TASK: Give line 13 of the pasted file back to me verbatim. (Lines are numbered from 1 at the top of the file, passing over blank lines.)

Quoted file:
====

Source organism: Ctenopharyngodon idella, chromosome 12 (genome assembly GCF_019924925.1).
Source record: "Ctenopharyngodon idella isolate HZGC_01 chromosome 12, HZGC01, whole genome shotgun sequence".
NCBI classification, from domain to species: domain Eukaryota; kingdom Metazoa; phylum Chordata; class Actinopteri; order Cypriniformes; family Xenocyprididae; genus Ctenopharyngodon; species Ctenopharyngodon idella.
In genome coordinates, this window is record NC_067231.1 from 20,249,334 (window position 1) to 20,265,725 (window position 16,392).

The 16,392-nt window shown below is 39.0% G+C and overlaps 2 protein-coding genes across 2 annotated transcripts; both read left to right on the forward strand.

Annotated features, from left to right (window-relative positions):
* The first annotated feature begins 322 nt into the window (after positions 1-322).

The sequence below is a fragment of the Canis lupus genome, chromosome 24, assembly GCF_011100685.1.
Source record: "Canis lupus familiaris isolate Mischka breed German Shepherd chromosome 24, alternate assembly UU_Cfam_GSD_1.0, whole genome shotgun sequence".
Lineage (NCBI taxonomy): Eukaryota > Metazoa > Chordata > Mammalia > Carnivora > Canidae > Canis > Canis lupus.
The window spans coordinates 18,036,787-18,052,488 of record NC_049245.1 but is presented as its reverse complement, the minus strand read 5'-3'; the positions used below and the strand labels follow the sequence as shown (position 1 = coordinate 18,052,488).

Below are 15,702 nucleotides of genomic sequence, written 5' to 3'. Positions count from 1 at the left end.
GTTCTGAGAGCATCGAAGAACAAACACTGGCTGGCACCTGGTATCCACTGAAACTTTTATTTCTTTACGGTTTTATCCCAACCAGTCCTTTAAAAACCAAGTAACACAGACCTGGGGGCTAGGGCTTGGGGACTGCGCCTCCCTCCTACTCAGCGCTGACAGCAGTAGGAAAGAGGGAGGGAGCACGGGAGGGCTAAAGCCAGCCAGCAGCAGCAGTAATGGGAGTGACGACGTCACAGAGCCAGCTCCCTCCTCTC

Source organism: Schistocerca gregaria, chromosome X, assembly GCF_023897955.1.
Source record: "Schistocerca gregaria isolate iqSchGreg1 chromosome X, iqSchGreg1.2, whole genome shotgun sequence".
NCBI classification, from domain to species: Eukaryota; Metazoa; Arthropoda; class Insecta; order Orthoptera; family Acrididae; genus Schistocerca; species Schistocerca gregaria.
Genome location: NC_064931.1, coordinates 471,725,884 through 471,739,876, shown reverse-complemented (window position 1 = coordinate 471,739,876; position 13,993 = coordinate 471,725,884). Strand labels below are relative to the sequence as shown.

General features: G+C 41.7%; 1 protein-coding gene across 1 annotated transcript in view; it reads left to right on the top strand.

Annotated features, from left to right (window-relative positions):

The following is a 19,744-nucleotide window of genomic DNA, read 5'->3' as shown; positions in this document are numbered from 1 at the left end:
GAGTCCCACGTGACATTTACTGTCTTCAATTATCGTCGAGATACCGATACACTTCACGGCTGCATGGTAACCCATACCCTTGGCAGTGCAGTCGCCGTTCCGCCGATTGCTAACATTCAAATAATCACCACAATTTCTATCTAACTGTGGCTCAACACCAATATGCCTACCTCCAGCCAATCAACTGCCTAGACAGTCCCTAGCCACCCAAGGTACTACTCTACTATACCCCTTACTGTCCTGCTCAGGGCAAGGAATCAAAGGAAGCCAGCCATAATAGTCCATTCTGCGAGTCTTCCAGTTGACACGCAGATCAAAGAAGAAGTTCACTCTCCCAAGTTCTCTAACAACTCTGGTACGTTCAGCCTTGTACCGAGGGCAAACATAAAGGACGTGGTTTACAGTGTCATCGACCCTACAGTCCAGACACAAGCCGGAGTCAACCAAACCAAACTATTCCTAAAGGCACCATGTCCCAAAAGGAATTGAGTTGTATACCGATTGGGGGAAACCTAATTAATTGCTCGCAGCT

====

GTTCTGAGAGCATCGAAGAACAAACACTGGCTGGCACCTGGTATCCACTGAAACTTTTATTTCTTTACGGTTTTATCCCAACCAGTCCTTTAAAAACCAAGTAACACAGACCTGGGGGCTAGGGCTTGGGGACTGCGCCTCCCTCCTACTCAGCGCTGACAGCAGTAGGAAAGAGGGAGGGAGCACGGGAGGGCTAAAGCCAGCCAGCAGCAGCAGTAATGGGAGTGACGACGTCACAGAGCCAGCTCCCTCCTCTC